Conservatives had a great plan in motion to decimate unions. If Justice Antonin Scalia hadn’t died in his sleep, they almost certainly would have pulled it off.
First, they got the Court to rule their way in 2014’s Harris v. Quinn, which targeted home health-care unions. Like “right to work” laws, the case sought to gut unions’ funding and diminish solidarity by saying that union members can’t be required to pay dues. The Court agreed, holding that the First Amendment does not allow the collection of “fair share” fees from home health-care workers employed by organizations funded by the state. The decision, written by Justice Samuel Alito and signed by the Court’s four other conservatives, also not-so-subtly invited further attacks on the funding and membership of unions.
SCALIA A CRITICAL VOTE
Next came Friedrichs v. California Teachers Association, which sought to expand Harris to impose a “right-to-work” scheme on all public-sector employees. The conservative Center for Individual Rights (CIR) rushed Friedrichs to the Supreme Court by essentially conceding at every lower court that under current law, it should lose. Friedrichs could only win if the Supreme Court overturned 39 years of precedent that dates back to the 1977 Abood v. Detroit Board of Education decision.
When the Court accepted Friedrichs, there was some hope that Justice Scalia might provide the critical vote to save public-sector unions. This was not because Scalia had any great love for labor — he did not — but because he understood the basic economic theory of free-riders: Just like any other enterprise, it can be difficult for a union to get its members to pay dues when they can get all the benefits of the contract for free. Scalia had said as much in a 1991 concurrence-dissent, and many were hoping that he would exercise consistency with Friedrichs.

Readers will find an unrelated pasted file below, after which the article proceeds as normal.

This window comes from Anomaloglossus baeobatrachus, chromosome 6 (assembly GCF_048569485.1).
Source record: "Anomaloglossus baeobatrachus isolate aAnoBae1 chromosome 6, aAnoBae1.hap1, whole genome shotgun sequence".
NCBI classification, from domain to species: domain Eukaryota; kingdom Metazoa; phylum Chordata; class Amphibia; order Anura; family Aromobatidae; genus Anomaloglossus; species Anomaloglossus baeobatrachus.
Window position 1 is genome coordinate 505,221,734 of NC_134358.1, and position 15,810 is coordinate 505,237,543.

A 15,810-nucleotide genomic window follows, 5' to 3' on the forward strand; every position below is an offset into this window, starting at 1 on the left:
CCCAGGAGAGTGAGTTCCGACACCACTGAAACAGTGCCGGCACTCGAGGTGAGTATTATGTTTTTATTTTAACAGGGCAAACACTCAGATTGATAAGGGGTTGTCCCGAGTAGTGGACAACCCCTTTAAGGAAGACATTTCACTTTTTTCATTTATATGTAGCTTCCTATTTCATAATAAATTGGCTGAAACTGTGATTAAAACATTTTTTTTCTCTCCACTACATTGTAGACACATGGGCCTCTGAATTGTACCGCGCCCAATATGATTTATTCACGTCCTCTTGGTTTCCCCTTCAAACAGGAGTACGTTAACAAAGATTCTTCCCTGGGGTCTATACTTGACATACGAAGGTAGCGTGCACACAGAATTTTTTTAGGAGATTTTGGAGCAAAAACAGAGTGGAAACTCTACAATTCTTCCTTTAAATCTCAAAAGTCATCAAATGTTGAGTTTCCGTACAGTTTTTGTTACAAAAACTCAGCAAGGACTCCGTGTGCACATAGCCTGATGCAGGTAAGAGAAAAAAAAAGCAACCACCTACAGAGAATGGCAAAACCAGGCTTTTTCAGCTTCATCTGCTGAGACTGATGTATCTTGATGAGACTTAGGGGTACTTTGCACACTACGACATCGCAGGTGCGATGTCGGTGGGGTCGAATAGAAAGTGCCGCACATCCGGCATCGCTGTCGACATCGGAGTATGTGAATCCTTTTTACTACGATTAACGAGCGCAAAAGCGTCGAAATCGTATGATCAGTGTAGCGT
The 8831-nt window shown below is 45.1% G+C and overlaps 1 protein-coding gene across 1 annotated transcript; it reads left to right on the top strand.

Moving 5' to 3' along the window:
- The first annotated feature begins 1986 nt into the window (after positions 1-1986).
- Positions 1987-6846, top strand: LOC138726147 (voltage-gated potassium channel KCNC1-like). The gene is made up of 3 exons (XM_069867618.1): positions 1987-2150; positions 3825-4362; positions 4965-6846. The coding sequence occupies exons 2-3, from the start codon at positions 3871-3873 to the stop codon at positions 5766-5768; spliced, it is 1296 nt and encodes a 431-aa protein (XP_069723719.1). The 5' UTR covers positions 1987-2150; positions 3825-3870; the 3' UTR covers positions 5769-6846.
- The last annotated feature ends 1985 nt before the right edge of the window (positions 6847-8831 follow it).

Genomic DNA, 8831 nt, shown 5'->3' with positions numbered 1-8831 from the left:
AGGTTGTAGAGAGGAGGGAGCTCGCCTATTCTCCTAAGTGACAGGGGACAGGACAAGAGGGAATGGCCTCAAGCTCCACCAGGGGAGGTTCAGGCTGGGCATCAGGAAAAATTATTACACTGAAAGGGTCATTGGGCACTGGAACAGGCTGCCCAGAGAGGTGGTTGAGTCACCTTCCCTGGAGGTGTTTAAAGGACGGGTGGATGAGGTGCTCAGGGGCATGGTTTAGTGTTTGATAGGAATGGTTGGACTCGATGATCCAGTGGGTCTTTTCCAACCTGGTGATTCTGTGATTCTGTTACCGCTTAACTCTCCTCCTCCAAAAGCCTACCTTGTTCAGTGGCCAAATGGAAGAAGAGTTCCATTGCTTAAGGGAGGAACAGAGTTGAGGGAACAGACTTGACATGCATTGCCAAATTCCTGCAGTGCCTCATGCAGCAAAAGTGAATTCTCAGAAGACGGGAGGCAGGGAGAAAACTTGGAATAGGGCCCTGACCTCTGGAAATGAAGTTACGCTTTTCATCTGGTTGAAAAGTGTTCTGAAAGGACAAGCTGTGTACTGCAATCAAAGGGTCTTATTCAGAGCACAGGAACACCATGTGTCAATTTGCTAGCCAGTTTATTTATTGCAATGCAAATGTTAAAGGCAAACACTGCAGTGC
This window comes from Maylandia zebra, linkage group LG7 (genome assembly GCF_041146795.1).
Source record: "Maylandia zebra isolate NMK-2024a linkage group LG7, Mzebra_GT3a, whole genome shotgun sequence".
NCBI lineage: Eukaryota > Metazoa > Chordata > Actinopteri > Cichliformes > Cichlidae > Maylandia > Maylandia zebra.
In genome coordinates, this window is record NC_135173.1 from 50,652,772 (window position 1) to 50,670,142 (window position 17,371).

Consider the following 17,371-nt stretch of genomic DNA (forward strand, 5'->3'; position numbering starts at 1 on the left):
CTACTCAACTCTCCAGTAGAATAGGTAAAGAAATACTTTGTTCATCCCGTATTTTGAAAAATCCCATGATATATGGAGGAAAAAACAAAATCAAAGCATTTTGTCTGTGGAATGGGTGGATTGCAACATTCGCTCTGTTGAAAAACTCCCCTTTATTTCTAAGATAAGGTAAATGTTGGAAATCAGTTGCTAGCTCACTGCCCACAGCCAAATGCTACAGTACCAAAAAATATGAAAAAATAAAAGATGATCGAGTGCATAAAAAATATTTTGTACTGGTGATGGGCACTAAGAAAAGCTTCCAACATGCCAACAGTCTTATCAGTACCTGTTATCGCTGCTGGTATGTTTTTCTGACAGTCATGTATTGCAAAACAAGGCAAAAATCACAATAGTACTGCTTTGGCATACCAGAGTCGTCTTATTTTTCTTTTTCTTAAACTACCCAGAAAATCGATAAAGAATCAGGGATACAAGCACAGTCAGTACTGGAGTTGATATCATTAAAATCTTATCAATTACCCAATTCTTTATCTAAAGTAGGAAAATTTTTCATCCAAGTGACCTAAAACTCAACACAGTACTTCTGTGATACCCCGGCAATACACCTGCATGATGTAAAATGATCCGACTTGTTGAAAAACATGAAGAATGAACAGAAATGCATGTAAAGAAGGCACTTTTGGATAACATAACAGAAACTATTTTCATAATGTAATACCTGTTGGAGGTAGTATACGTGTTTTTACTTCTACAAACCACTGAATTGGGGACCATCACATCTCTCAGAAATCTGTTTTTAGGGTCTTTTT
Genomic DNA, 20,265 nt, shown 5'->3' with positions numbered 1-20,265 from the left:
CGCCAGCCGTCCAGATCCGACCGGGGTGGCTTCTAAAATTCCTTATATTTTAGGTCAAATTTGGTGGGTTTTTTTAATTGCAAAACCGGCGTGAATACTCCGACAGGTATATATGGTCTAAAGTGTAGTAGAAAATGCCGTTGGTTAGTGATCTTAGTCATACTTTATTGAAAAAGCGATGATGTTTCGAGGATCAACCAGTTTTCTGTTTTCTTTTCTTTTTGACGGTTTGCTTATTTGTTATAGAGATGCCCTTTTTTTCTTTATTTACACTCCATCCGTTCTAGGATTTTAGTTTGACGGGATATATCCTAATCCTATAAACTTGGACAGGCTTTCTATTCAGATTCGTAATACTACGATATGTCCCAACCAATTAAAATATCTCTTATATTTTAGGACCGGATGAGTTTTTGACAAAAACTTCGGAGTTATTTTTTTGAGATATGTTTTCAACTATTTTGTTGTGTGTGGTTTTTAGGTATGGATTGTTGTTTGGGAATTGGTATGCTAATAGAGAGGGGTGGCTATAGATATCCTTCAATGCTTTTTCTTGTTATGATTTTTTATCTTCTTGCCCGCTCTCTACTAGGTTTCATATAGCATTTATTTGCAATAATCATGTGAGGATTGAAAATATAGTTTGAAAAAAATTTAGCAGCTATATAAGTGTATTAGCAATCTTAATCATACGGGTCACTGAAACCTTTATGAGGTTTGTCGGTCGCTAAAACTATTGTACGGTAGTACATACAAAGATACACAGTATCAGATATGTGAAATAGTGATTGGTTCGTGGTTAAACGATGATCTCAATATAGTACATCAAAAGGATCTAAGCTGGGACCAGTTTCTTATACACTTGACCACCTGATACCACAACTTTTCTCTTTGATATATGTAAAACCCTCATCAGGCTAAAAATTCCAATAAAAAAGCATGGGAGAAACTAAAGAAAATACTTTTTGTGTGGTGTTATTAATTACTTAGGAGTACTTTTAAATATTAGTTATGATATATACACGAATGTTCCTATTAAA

However, the oral arguments on Friedrichs in January destroyed any such illusions. Justice Scalia, never coy about his beliefs, made it clear that he now believed that fair share fees should be eliminated. Though it’s often difficult to divine the Court’s final decision from oral arguments, it seemed plain after the Friedrichs arguments that labor would lose.
PLAN OF ATTACK
Accordingly, labor was scrambling to figure out how best to run a union in a post-Friedrichs world. Meanwhile, conservatives already had a plan in the works to expand what they saw as a certain win.
Last month, in a little-noticed case called D’Agostino v. Baker, the National Right to Work Legal Defense Foundation lost at the First Circuit in its attempt to argue that the First Amendment does not allow exclusive representation of home health-care workers. This case sought to expand the Harris holding by arguing that the First Amendment prohibits home health-care unions not only from collecting fees from workers who don’t want to pay, but also from bargaining on behalf of any worker who doesn’t opt to be a member.